Wax put my Beer Stick to work, SON!  I had to carve through this!

Overall Impression 9/10
So much about this beer is good and so little of it requires constructive criticism.  It has all the hallmarks of a excellent porter such as dark fruit, big body, and color, but also is still an excellent rauchbier!  The smoke never overpowers the other ingredients, but instead either works with them or takes its turn.  That statement may seem a little far fetched if you've just opened the bottle and the smoke seems a bit dominant, but as your palate acclimates, you will notice all sorts of balance happening in beautiful ways.  It also refuses to take for granted the "lesser"characteristics of carbonation and warmth and turns them into critical allies.

Total 47/50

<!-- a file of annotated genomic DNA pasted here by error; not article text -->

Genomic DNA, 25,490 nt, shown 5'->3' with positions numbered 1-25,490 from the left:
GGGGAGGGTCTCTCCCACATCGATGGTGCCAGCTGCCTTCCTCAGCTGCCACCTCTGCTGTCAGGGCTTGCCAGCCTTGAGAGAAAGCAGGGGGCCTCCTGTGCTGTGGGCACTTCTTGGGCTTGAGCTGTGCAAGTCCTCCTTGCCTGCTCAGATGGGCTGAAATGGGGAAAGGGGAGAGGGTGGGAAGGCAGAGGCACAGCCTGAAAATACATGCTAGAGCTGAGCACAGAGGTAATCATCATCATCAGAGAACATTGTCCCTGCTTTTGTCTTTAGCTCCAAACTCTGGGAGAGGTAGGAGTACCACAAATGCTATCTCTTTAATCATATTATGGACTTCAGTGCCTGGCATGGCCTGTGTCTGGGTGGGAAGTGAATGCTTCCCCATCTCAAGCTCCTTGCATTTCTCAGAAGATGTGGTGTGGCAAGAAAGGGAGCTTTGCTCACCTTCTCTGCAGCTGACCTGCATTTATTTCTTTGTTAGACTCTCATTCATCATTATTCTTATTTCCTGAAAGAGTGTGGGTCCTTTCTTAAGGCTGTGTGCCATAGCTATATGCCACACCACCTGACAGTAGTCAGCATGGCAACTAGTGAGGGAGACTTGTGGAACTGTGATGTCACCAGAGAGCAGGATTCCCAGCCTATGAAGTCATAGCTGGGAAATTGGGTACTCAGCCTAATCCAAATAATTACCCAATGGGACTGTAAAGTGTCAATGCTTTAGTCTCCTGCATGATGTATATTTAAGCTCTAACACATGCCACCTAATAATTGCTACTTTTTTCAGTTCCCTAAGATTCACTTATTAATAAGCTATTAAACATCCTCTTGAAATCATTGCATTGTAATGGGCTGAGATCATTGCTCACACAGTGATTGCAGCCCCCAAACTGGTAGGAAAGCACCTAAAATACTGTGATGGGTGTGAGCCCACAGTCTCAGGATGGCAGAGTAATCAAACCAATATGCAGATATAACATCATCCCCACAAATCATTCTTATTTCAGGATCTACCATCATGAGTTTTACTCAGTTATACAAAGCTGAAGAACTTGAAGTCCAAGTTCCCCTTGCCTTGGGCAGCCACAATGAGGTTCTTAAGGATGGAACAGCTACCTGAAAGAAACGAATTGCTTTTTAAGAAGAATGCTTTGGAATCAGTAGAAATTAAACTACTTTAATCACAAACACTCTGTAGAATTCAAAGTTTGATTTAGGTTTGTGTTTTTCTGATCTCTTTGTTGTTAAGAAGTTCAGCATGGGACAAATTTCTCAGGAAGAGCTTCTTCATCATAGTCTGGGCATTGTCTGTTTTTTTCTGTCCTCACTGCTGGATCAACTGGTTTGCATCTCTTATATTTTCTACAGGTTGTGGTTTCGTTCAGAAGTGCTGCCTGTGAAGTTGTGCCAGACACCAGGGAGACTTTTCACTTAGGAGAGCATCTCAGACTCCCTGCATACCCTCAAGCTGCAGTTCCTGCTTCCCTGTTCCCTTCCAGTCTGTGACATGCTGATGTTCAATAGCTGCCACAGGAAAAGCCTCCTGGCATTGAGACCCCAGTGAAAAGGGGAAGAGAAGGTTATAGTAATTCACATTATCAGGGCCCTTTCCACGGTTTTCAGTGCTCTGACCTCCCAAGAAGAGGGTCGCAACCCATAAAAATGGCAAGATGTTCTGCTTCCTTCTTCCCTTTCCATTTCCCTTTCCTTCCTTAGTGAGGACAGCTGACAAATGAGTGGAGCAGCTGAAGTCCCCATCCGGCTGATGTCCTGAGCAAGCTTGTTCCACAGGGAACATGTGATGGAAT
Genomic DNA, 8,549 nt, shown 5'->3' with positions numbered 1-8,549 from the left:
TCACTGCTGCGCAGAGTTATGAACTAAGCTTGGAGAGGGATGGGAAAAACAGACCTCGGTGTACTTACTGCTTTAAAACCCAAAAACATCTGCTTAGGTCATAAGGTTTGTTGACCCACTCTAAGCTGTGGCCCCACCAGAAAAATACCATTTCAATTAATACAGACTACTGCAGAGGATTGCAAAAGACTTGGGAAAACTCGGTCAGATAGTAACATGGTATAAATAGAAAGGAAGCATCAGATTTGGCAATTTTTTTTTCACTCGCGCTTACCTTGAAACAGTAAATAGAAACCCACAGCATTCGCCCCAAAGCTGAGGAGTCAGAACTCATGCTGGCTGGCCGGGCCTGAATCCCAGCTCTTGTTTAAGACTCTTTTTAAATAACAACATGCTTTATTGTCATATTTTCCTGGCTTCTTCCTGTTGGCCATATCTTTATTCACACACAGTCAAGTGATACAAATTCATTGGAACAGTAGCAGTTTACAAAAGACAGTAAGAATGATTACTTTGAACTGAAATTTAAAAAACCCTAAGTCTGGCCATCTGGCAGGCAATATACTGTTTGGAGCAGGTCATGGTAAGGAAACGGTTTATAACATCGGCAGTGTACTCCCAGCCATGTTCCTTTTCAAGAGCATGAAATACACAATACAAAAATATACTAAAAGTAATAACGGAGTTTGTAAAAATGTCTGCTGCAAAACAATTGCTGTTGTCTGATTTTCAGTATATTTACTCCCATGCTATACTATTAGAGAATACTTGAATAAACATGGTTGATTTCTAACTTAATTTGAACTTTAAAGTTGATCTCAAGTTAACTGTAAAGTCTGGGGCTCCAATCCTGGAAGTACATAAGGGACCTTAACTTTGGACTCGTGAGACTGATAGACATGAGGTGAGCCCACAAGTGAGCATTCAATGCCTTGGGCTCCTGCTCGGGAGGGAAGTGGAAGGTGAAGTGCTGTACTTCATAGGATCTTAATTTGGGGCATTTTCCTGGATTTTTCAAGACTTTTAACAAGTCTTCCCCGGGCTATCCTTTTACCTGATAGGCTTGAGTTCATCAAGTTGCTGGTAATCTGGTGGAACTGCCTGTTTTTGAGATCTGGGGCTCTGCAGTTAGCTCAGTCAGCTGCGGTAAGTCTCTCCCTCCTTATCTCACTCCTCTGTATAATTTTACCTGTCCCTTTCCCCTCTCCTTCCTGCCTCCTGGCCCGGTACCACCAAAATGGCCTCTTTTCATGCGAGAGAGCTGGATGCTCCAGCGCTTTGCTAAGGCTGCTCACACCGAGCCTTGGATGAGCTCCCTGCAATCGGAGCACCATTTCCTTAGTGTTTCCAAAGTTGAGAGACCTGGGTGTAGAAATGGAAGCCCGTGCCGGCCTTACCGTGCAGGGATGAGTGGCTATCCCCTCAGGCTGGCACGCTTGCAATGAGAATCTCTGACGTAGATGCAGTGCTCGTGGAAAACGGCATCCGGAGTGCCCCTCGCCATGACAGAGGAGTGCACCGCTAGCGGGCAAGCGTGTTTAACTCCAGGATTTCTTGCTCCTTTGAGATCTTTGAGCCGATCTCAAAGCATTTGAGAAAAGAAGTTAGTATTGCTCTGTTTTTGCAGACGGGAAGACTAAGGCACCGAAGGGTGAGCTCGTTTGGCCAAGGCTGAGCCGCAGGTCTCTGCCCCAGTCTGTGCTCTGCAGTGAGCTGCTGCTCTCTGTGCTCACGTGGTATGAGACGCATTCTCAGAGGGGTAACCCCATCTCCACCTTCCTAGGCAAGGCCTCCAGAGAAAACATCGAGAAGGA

Let me first say that I have been holding onto this beer for a long time.  When fresh, it may very well be umpteen times boozier and taste like it has a dozen more bushels of fruit added.  As it stands, however, it is a smokey, dark beer with glimmers of dark fruit and a stealth-grade warmth.  I never would have guessed anything close to the bottle's claim of 8.2% ABV.  Ever.  It's just one of the surprises that this beer packs beneath its iron-like wax cap.  "What are the others," you ask?  Well, it reads "lager" on the outside of the bottle, so one expects something lighter, less powerful, and more refreshing.  This hits more like a porter on every level.  I love it when beers exceed my expectations, don't you?  Porter lager... whatever.  It's a beer that deserves to picked up if you see it and is one of the best of this style that I've sampled.

Saturday, March 23, 2013

Cigar City - Cucumber Saison